Policies and Objectives
This Position Paper is relevant to south-western Western Australia including the Swan Coastal Plain, Wheatbelt, Great Southern, Goldfields and adjacent regions. Western Australia’s arid lands and the Kimberley are not considered here, as these areas have very different fire ecologies, issues and challenges. The WSWA recognises that fire is an integral part of the landscape and environment of Western Australia, has been present, at varying frequencies, intensities, seasons and extent for a very long time, and is an important tool for managing the incidence, extent and severity of wildfire and the health and integrity of natural ecosystems. The WSWA is concerned that Prescribed burning as currently used in south-western Western Australia is too blunt an instrument for the management of wildfire and protection of human and environmental assets.
In Western Australia, the Conservation Estate is a collective term which includes national parks, conservation parks and nature reserves. These reserves contain the State’s most significant natural and cultural heritage assets. Mountain bike riding is of growing popularity and as a consequence, the WSWA is concerned that mountain bike trails when established in native vegetation in the Conservation Estate cause a number of unacceptable environmental, social and cultural impacts.
As you will see in this Position Statement, the Society calls on the Western Australian Parliament to halt the continuing over-clearing of native vegetation in the southwest of Western Australia.
The Wildflower Society of WA believes that the conservation of our remaining bushland heritage is of paramount importance. The philosophy of conservation of the beautiful and unique wildflowers of the West is encapsulated in these ten principles of flora conservation. They were officially adopted by the Society at its 1991 State Conference with minor changes since. These principles remain as relevant today as they did in 1991. Download here.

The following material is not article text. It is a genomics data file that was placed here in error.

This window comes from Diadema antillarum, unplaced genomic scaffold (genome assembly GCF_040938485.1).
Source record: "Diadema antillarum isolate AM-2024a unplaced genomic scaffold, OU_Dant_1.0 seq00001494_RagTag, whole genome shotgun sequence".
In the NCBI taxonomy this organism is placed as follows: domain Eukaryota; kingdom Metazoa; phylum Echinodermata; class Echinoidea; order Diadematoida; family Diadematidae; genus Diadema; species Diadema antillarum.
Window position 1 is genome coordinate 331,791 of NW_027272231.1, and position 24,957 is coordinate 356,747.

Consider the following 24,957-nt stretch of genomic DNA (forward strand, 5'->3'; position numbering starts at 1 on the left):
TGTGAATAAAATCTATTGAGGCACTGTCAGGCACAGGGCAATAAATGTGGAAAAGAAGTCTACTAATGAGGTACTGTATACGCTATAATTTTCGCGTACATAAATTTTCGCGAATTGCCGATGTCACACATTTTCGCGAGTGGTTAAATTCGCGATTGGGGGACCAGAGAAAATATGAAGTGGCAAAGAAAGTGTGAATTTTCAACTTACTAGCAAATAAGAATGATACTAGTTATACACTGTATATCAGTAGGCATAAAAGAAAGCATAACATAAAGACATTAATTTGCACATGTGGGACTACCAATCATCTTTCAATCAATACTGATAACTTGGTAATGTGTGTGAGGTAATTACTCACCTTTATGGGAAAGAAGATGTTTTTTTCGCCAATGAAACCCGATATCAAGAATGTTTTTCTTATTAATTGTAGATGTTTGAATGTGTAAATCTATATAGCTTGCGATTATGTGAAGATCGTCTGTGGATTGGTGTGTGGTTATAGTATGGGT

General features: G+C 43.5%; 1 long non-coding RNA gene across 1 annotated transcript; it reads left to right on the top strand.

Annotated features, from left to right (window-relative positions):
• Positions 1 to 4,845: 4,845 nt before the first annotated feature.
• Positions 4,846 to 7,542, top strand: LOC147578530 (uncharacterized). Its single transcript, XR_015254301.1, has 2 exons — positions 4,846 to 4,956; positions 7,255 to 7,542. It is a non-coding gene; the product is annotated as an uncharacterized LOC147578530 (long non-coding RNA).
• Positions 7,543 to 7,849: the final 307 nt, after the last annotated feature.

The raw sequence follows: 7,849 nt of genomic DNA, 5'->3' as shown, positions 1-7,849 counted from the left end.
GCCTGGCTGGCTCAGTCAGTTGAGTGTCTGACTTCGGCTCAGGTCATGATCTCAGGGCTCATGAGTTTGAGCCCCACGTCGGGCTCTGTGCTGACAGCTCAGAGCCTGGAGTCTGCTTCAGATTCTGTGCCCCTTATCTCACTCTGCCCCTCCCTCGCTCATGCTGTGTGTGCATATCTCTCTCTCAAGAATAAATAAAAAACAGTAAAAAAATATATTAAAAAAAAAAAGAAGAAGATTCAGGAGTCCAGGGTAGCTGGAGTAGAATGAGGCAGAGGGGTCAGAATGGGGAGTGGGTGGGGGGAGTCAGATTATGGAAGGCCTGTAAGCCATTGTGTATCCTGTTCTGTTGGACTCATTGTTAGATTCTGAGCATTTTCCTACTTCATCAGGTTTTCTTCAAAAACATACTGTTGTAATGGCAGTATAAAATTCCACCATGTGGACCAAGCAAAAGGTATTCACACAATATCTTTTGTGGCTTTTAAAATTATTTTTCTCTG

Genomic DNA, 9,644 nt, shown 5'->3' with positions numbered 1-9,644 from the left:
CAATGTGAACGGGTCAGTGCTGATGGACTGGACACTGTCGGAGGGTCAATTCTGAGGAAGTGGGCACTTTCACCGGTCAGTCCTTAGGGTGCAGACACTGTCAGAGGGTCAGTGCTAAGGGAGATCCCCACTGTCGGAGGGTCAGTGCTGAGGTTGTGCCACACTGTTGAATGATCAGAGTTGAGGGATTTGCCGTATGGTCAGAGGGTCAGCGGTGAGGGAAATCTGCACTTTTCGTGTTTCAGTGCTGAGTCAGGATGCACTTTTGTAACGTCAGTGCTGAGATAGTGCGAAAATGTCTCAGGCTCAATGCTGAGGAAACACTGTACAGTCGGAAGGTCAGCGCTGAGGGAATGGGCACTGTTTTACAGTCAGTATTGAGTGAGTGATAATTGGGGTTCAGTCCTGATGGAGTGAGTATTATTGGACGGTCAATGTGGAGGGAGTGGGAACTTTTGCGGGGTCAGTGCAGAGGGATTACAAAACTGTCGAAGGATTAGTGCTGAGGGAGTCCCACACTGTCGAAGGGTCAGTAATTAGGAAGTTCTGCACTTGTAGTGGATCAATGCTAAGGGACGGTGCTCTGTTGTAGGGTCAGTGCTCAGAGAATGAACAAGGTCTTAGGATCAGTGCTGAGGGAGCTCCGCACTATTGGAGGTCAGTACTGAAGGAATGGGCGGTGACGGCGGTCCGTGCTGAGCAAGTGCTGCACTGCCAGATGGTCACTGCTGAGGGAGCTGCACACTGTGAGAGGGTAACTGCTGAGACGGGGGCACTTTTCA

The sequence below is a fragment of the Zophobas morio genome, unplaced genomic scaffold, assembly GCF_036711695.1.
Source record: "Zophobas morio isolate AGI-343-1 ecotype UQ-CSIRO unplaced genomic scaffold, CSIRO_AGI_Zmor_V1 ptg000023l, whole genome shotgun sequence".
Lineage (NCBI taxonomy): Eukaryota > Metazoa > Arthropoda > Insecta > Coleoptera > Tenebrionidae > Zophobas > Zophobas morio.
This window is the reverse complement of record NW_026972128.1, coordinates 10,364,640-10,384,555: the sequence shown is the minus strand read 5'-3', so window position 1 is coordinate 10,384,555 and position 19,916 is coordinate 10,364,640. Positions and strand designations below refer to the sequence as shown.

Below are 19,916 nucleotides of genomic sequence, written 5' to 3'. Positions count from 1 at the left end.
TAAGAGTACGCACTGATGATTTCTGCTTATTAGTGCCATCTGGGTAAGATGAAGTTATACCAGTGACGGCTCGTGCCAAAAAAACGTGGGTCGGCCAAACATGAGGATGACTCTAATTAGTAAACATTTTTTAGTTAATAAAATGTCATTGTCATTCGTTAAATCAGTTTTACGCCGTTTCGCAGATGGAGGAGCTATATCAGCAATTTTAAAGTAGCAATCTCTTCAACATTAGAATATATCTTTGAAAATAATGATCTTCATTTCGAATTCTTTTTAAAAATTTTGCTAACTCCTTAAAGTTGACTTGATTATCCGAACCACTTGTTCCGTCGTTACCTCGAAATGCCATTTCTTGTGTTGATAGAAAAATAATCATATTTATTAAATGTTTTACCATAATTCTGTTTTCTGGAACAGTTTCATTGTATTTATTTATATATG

The Wildflower Society of WA is concerned at public policy attempts to use environmental offset conditions in development approvals to implement “no net loss” principle and “net environmental benefit” goal biodiversity outcomes. The Society considers the clearing of native vegetation communities can only result in a ‘net loss’ of biodiversity conservation in our State that cannot be replicated through rehabilitation or revegetation offsets. The Society does not consider it possible to fully re-establish specific ecosystems due to their complexity and diversity. Download here.
Revegetation Policy (including Seed Collecting and Usage)
The Wildflower Society of WA believes that the natural WA landscape is a valuable asset worth of protection and conservation. The aim of this policy is to provide a set of standards and guidelines to encourage the preservation and regeneration of indigenous vegetation. Download here.
The Wildflower Society of WA provides the following policy for all government organizations in Australia – federal, state and local – for the use of WA flora for those official occasions where a floral tribute is deemed appropriate. These guidelines have been informed by those established by the then Australian Society for Growing Australian Plants (ASGAP), now Australian Native Plants Society (Australia) – ANSP(A) – for the bouquets for the Sydney 2000 Olympic Games. Download here.
Covid-19 Policy Update 27 April 2022
In line with the latest Government announcement all COVID restrictions at all premises occupied by WSWA and its branches will be lifted from 12:01 AM Friday 29th April.
If anyone has any COVID or flu like symptoms and other like illnesses, they should not come to Society or Branch activities.
However, whilst no longer a requirement the wearing of masks is strongly encouraged.
The Objects of the Wildflower Society of WA are:
(a) To encourage the conservation and preservation of Western Australian flora by, among other things, supporting efforts to strengthen laws and regulations for the conservation of Western Australian flora, encouraging enforcement of laws and regulations and making submissions on the preservation of Western Australian flora to government and other organisations.
(b) To raise public awareness about the value of, and need to conserve, bushland.
(c) The Society will establish and maintain a public fund to be called The Wildflower Society Bushland Conservation Fund for the specific purpose of supporting the environmental objects/purposes of the Wildflower Society of Western Australia (Inc.). The Fund is established to receive all gifts of money or property for this purpose and any money received because of such gifts must be credited to its bank account. The Fund must not receive any other money or property into its account and it must comply with subdivision 30-E of the Income Tax Assessment Act 1997.
(d) To promote the cultivation of Western Australian flora in home gardens and public areas.
(e) To promote the study of Western Australian flora and to keep records of information on growing methods and the performance of such plants under cultivation.
(f) To support the establishment and operation of Branches within the state of Western Australia.